If you look up Bing Crosby in Wikipedia, the first thing you’ll notice is his real name was Harry. The second thing you’ll read, though, is that he is considered the first “multimedia star.” In 1948, half of the recorded music played on the air was by Bing Crosby. He also was a major motion picture star and a top-selling recording artist. However, while you might remember Bing for his songs like White Christmas, or for his orange juice commercials, or for accusations of poor treatment from his children, you probably don’t associate him with the use of magnetic tape.

In a way, Bing might have been akin to the Steve Jobs of the day. He didn’t power the technology for tape recording. But he did see the value of it, invested in it, and brought it to the market. Turns out Bing was quite the businessman. Want to know why he did all those Minute Maid commercials? He was a large shareholder in the company and was the west coast distributor for their products. He also owned part of the Pittsburgh Pirate baseball team and other businesses.

So how did Bing become instrumental in introducing magnetic tape recording? Because he was tired of doing live shows. You see, in 1936, Crosby became the host of a radio variety show, The Kraft Music Hall. This very popular program was live. That means you have to show up on time. If you go off on a tangent, you’ll run out of time. And if you make a mistake, there is no editing. Oh and one other thing. You have to do a nationwide live show twice: once for the east coast and another for the west. This was cutting into Bing’s “family time” which, as far as we can ascertain was a code phrase for golf.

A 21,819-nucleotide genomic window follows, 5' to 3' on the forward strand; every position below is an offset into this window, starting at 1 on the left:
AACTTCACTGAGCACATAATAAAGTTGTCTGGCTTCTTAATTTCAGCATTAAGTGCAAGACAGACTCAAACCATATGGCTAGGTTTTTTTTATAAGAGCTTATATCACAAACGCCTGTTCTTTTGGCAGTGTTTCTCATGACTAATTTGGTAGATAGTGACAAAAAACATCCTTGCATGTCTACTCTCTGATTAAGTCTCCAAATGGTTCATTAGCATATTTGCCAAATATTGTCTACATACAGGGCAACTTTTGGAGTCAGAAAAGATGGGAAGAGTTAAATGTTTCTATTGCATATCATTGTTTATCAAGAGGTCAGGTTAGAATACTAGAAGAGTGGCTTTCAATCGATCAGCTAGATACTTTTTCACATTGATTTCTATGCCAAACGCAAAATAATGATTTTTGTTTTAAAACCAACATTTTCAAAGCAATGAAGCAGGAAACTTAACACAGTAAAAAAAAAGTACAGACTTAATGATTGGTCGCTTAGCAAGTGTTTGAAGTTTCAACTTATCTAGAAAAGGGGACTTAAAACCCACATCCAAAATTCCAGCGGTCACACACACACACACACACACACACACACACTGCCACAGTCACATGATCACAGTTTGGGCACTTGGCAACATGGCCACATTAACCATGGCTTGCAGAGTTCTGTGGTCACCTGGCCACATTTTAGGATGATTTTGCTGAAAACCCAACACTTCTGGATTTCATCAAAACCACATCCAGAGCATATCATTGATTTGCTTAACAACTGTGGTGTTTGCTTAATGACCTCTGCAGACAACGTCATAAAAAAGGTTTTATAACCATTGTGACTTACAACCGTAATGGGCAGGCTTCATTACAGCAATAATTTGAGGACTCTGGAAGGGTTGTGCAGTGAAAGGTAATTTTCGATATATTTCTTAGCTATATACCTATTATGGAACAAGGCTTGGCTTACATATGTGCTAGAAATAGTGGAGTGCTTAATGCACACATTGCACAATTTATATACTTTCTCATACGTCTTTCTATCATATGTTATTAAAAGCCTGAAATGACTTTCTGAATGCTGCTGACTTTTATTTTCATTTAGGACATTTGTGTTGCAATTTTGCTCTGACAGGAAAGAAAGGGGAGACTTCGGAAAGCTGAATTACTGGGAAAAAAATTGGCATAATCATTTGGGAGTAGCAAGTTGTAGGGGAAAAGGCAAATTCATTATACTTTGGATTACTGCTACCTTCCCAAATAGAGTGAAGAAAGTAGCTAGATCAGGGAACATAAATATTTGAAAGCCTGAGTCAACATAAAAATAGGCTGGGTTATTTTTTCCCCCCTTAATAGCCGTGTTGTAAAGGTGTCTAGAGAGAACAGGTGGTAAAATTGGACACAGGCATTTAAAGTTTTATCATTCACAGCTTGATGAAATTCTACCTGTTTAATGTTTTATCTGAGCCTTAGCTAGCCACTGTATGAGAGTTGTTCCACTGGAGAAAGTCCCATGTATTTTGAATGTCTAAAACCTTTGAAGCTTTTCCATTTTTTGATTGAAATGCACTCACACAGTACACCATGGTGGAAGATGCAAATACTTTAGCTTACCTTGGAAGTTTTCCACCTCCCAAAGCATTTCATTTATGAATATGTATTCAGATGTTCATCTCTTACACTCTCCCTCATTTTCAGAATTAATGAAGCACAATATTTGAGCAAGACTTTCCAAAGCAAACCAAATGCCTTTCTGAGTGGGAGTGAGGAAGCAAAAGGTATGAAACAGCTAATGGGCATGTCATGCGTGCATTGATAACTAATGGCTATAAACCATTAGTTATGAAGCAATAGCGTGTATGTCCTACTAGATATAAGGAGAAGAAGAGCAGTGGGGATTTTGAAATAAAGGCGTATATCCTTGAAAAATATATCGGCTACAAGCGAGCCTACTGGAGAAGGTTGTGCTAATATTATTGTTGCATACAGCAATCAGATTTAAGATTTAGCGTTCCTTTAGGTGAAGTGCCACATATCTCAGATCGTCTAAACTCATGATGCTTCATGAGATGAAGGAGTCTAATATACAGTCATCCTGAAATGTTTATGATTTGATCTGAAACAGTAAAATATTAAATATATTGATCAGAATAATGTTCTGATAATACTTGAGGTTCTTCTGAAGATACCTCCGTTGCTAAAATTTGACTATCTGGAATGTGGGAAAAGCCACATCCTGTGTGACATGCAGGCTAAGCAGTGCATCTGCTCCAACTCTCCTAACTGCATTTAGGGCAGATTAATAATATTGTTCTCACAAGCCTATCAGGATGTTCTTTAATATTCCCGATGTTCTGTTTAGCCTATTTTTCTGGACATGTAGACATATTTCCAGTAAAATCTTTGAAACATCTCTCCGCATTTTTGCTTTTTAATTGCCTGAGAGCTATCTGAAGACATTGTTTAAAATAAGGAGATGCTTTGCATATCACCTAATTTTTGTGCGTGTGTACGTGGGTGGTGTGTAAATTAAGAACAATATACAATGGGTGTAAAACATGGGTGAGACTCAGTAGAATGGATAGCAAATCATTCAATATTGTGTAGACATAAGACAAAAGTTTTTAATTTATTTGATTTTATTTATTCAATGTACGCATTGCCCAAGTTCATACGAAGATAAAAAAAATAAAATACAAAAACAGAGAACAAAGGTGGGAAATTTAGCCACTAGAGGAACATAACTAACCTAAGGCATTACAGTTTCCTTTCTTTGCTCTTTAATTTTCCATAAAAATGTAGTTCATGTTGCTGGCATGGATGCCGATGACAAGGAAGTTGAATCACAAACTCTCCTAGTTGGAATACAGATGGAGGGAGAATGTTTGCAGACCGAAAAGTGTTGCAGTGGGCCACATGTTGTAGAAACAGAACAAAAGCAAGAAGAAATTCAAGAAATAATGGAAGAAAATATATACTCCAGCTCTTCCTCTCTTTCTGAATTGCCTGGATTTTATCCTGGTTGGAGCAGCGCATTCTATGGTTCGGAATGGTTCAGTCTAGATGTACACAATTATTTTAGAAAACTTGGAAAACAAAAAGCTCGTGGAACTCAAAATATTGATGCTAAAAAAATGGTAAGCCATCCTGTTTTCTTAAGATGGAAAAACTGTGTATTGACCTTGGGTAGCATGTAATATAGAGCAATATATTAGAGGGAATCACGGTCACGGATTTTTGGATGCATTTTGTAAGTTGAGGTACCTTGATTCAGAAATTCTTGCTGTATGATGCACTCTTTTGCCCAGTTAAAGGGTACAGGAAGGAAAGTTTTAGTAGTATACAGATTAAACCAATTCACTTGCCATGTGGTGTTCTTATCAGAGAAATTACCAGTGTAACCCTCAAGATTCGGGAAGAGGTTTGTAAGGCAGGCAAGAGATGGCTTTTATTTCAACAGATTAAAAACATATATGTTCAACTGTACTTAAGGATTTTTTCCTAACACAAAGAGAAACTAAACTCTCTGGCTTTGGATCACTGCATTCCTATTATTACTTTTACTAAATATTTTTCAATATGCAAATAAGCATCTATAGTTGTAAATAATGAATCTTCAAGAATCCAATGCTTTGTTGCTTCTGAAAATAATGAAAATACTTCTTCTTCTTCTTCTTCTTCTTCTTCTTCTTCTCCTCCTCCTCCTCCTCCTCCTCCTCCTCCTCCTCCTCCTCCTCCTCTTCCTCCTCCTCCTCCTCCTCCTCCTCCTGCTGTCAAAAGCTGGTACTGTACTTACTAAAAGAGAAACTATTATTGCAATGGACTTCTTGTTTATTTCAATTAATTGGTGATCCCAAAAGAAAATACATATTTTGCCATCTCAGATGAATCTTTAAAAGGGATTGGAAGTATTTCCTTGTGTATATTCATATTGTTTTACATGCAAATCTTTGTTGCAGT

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Magnetic Tape Storage May Not Be Retro

Magnetic storage is quickly becoming an antiquated technology but IBM may have given it a few more years. Currently, magnetic storage is still manufactured as hard disk drives (HDDs) but you won’t find a tape drive in a modern consumer computer. That’s not likely to change but IBM is pushing the envelope to make a tape drive that will be smaller and more economical than other massive storage options. In many ways, they’re the antithesis of solid state drives (SSDs) because tape drives are slow to retrieve data but capable of holding a lot inexpensively.

Three advances are responsible for this surge in capacity. Firstly, the tape “grains,” where each bit is recorded, have been shrunk by sputtering metal to a film instead of painting it on. Secondly, better servo control allows the reading mechanisms to read those tiny grains with the necessary accuracy. Lastly, stronger computation is used to read the data by using error detection and correction because when your tape is traveling four meters per second, it takes a long time to go back and double-check something.